B3_#032 // The Waiting Room // Quentin Dauvergne
Waiting : Tumult of anxiety provoked by waiting for the loved being, subject to trivial delays (rendezvous, letters, telephone calls, returns). There is a scenography of waiting: I organize it, manipulate it, cut out a portion of time in which I shall mime the loss of the loved object and provoke all the effects of a minor mourning. This is then acted out as a play.
‘The setting represents the interior of a cafe’; we have a rendezvous, I am waiting.
In the Prologue, the sole actor of the play (and with reason), I discern and indicate the other’s delay; this delay is as yet only a mathematical, computable entity (I look at my watch several times); the Prologue ends with a brainstorm: I decide to “take it badly,” I release the anxiety of waiting.
Act I now begins; it is occupied by suppositions: was there a misunderstanding as to the time, the place? I try to recall the moment when the rendezvous was made, the details which were supplied. What is to be done (anxiety of behaviour)? Try another café? Telephone? But if the other comes during these absences? Not seeing me, the other might leave, etc. Act II is the act of anger; I address violent reproaches to the absent one: “All the same, he (she) could have . . . ” “He (she) knows perfectly well . . . ” Oh, if she (he) could be here, so that I could reproach her (him) for not being here! In Act III, I attain to (I obtain?) anxiety in the pure state: the anxiety of abandonment; I have just shifted in a second from absence to death; the other is as if dead: explosion of grief: I am internally livid.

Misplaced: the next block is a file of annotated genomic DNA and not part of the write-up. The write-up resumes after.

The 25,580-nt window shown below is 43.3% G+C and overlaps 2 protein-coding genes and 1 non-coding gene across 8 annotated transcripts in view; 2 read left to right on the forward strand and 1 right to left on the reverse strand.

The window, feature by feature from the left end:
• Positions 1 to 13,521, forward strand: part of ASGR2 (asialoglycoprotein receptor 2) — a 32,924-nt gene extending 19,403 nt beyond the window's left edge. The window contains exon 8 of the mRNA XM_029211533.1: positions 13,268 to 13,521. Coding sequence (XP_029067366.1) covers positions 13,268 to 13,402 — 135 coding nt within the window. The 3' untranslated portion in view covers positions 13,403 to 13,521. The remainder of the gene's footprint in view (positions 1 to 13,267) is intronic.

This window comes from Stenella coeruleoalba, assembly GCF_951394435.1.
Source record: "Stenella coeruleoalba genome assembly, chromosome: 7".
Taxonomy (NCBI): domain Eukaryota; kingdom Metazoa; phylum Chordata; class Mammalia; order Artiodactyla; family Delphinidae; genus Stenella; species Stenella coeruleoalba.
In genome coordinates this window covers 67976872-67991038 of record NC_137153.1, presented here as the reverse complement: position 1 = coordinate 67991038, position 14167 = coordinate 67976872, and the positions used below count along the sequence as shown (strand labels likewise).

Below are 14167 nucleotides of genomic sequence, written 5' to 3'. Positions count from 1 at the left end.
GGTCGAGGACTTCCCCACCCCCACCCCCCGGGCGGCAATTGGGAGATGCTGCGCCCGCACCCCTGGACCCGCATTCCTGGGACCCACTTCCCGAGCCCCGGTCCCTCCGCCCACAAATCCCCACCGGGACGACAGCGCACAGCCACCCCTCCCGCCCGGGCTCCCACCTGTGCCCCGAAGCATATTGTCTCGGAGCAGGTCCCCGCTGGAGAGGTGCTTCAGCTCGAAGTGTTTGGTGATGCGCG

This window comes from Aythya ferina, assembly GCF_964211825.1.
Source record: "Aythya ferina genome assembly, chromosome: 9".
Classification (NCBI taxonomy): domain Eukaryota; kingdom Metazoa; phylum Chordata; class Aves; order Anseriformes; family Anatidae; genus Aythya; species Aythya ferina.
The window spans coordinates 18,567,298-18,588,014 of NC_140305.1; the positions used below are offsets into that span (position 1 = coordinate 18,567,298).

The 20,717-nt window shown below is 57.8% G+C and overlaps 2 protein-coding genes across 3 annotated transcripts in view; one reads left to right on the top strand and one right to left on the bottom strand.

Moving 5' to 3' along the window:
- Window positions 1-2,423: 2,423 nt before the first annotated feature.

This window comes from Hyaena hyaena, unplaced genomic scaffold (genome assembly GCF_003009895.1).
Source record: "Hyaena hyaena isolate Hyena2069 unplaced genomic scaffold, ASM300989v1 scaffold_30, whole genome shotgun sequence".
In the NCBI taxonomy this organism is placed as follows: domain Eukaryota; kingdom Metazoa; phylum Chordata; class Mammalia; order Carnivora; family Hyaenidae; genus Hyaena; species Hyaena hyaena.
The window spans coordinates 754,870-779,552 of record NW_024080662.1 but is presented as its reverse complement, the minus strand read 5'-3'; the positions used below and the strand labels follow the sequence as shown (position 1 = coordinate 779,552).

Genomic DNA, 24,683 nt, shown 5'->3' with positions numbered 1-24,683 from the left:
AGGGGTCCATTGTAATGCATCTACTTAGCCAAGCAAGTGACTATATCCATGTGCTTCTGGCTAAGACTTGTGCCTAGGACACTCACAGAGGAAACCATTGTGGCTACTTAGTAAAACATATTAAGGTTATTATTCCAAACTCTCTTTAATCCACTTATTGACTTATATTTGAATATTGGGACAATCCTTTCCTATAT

(The anxiety of waiting is not continuously violent; it has its matte moments; I am waiting, and everything around my waiting is stricken with unreality: in this cafe’, I look at the others who come in, chat, joke, read calmly: they are not waiting.)
“Am I in love? — Yes, since I’m waiting.” The other never waits. Sometimes I want to play the part of the one who doesn’t wait; I try to busy myself elsewhere, to arrive late; but I always lose at this game: whatever I do, I find myself there, with nothing to do, punctual, even ahead of time. The lover’s fatal identity is precisely: I am the one who waits..’
Text extracted from A Lover’s Discourse by Roland Barthes.Trans. Richard Howard. New York: Hill and Wang, 1978
Quentin Dauvergne is an Intermediate Student from the Architectural Association